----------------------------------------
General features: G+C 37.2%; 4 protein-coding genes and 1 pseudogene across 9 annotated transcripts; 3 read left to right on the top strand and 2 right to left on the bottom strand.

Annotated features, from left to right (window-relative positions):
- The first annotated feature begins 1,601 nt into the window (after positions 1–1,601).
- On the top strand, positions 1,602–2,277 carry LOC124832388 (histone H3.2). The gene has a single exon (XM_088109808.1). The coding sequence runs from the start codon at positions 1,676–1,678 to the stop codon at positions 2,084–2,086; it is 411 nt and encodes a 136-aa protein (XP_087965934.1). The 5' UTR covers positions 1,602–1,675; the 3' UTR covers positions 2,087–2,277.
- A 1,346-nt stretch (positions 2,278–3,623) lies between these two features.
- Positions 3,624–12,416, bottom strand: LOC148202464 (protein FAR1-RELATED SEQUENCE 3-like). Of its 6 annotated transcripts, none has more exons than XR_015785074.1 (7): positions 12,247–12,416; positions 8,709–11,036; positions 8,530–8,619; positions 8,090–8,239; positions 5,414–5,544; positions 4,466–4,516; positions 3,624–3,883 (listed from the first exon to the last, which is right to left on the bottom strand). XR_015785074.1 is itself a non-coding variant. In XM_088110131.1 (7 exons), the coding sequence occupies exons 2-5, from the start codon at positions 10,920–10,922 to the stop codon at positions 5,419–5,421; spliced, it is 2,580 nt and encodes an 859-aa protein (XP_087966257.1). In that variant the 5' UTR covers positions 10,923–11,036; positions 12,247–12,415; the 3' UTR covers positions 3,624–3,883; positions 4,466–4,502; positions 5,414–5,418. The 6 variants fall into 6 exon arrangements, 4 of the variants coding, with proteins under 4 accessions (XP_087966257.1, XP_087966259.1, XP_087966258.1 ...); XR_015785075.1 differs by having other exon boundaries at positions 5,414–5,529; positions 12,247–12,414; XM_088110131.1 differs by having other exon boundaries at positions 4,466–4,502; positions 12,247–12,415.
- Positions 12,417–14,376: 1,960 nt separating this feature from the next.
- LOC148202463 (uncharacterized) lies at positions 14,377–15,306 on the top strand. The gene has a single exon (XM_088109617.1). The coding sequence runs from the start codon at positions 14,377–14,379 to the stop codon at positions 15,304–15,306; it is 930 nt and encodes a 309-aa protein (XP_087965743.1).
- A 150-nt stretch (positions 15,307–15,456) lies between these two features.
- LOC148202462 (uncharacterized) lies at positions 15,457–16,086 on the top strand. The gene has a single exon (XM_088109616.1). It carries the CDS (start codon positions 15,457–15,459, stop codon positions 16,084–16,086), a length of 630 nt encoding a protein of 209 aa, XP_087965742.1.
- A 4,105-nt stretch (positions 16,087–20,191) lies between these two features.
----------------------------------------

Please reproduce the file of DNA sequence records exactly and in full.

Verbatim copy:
General features: G+C 37.2%; 4 protein-coding genes and 1 pseudogene across 9 annotated transcripts; 3 read left to right on the top strand and 2 right to left on the bottom strand.

Annotated features, from left to right (window-relative positions):
- The first annotated feature begins 1,601 nt into the window (after positions 1–1,601).
- On the top strand, positions 1,602–2,277 carry LOC124832388 (histone H3.2). The gene has a single exon (XM_088109808.1). The coding sequence runs from the start codon at positions 1,676–1,678 to the stop codon at positions 2,084–2,086; it is 411 nt and encodes a 136-aa protein (XP_087965934.1). The 5' UTR covers positions 1,602–1,675; the 3' UTR covers positions 2,087–2,277.
- A 1,346-nt stretch (positions 2,278–3,623) lies between these two features.
- Positions 3,624–12,416, bottom strand: LOC148202464 (protein FAR1-RELATED SEQUENCE 3-like). Of its 6 annotated transcripts, none has more exons than XR_015785074.1 (7): positions 12,247–12,416; positions 8,709–11,036; positions 8,530–8,619; positions 8,090–8,239; positions 5,414–5,544; positions 4,466–4,516; positions 3,624–3,883 (listed from the first exon to the last, which is right to left on the bottom strand). XR_015785074.1 is itself a non-coding variant. In XM_088110131.1 (7 exons), the coding sequence occupies exons 2-5, from the start codon at positions 10,920–10,922 to the stop codon at positions 5,419–5,421; spliced, it is 2,580 nt and encodes an 859-aa protein (XP_087966257.1). In that variant the 5' UTR covers positions 10,923–11,036; positions 12,247–12,415; the 3' UTR covers positions 3,624–3,883; positions 4,466–4,502; positions 5,414–5,418. The 6 variants fall into 6 exon arrangements, 4 of the variants coding, with proteins under 4 accessions (XP_087966257.1, XP_087966259.1, XP_087966258.1 ...); XR_015785075.1 differs by having other exon boundaries at positions 5,414–5,529; positions 12,247–12,414; XM_088110131.1 differs by having other exon boundaries at positions 4,466–4,502; positions 12,247–12,415.
- Positions 12,417–14,376: 1,960 nt separating this feature from the next.
- LOC148202463 (uncharacterized) lies at positions 14,377–15,306 on the top strand. The gene has a single exon (XM_088109617.1). The coding sequence runs from the start codon at positions 14,377–14,379 to the stop codon at positions 15,304–15,306; it is 930 nt and encodes a 309-aa protein (XP_087965743.1).
- A 150-nt stretch (positions 15,307–15,456) lies between these two features.
- LOC148202462 (uncharacterized) lies at positions 15,457–16,086 on the top strand. The gene has a single exon (XM_088109616.1). It carries the CDS (start codon positions 15,457–15,459, stop codon positions 16,084–16,086), a length of 630 nt encoding a protein of 209 aa, XP_087965742.1.
- A 4,105-nt stretch (positions 16,087–20,191) lies between these two features.